The event, which focused on global security issues, was dominated by the Shanahan-Wei duel. While Shanahan’s “tiptoe” comment was a reinforcement of the US’ determination to stop China from making unilateral territorial changes and create a fait accompli for the smaller states in the region, which are unable to stand up against Beijing, US President Donald Trump’s administration has made it clear that it would not allow China to engage in any belligerence.
China’s argument that the facilities it is building on reclaimed land in the South China Sea are “purely defensive” does not find many takers in the region and certainly not in Washington, which questions the deployment of surface-to-air missiles and other measures of an offensive military character that can hardly be termed as “defensive.”
Many interpret the strong Chinese reaction at the Singapore event as a sign that Beijing would not back down from its aggressive posturing. Indeed, many anticipate the US-China rivalry in the South China Sea, including the Taiwan Strait, to intensify.
A 54-page US military report on the Indo-Pacific region critical of China’s military intentions there also calls for strengthening alliances and multilateral arrangements with nations in the region.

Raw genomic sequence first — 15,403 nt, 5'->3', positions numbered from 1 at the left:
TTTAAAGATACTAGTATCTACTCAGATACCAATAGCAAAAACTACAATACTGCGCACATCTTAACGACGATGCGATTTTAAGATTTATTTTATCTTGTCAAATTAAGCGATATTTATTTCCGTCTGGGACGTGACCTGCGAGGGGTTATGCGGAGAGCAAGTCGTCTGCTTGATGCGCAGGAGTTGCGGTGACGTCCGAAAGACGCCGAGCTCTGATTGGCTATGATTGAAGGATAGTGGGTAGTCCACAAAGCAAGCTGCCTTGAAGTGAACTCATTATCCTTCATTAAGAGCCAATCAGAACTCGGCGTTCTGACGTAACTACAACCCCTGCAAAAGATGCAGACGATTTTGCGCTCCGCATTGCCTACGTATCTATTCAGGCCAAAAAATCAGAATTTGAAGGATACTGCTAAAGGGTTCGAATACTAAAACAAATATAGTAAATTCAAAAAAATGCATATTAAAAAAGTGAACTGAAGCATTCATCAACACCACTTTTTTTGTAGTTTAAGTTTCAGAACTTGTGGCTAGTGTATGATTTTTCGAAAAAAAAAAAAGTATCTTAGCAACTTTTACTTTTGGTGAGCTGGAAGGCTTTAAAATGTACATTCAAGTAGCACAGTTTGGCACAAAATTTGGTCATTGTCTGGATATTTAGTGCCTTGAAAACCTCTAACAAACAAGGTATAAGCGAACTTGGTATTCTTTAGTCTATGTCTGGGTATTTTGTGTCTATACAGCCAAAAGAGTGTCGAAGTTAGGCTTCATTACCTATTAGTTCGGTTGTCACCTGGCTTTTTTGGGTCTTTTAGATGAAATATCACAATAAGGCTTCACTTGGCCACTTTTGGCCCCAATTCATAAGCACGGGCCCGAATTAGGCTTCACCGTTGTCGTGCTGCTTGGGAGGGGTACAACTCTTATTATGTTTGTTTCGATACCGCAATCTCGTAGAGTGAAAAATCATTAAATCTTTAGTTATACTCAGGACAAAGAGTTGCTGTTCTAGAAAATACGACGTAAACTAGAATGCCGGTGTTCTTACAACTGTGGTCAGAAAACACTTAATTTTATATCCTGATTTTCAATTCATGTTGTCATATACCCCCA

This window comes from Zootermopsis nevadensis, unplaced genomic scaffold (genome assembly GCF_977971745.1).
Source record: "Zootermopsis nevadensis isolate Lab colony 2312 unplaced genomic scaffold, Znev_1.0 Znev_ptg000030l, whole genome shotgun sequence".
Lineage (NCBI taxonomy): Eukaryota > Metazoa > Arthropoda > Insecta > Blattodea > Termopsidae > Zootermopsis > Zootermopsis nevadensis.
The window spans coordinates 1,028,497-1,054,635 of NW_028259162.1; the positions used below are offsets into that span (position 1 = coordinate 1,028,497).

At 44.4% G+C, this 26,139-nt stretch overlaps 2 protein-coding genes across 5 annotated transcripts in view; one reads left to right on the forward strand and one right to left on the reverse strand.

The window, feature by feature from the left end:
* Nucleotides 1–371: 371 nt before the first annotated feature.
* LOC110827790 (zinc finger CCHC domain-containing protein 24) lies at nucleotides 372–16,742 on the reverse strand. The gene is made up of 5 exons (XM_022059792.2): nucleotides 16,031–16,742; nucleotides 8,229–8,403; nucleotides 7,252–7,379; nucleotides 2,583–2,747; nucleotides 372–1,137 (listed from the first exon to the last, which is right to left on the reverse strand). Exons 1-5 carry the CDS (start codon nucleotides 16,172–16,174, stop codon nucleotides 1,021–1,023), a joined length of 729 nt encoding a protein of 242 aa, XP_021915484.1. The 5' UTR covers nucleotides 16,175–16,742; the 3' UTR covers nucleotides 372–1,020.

Taiwan is a sensitive issue to China, with Wei describing the US’ stance on Taiwan as “unconstructive.”
Before the Singapore event, a meeting between National Security Council Secretary-General David Lee (李大維) and White House National Security adviser John Bolton, who is known for his hawkish views on China, had enraged Beijing, as reflected in the reporting by its state-controlled media.
Chinese are realizing, albeit slowly, that unlike the administration of former US president Barack Obama, the Trump administration is taking a sterner approach to its military buildup in the South China Sea and deprivation of smaller nations of their territorial sovereignty.
The Obama administration took a “backdoor approach,” resorting to soft back-channel diplomacy, which was, obviously, wrongly interpreted by China as a weakness.
It would be a strategic miscalculation on China’s part to assume that the smaller nations in the region, because of their size and limited resources, would simply kowtow to it.
While the majority of the region’s smaller states are heavily reliant on trade and economic ties with China, they would by no means allow China to carry out its aggressive designs.
An aggression against any state in the region, including Taiwan, will only galvanize world opinion against China and unify the world against it.
The money — or, rather, the loans — China has been giving to poor, helpless Asian states with the promise of reviving their economies under its Belt and Road Initiative will also not help it, because many of these recipient nations see China as essentially exploiting them for its own strategic ambitions.
Manik Mehta is a New York-based journalist with extensive writing experience on foreign affairs, diplomacy, global economics and international trade.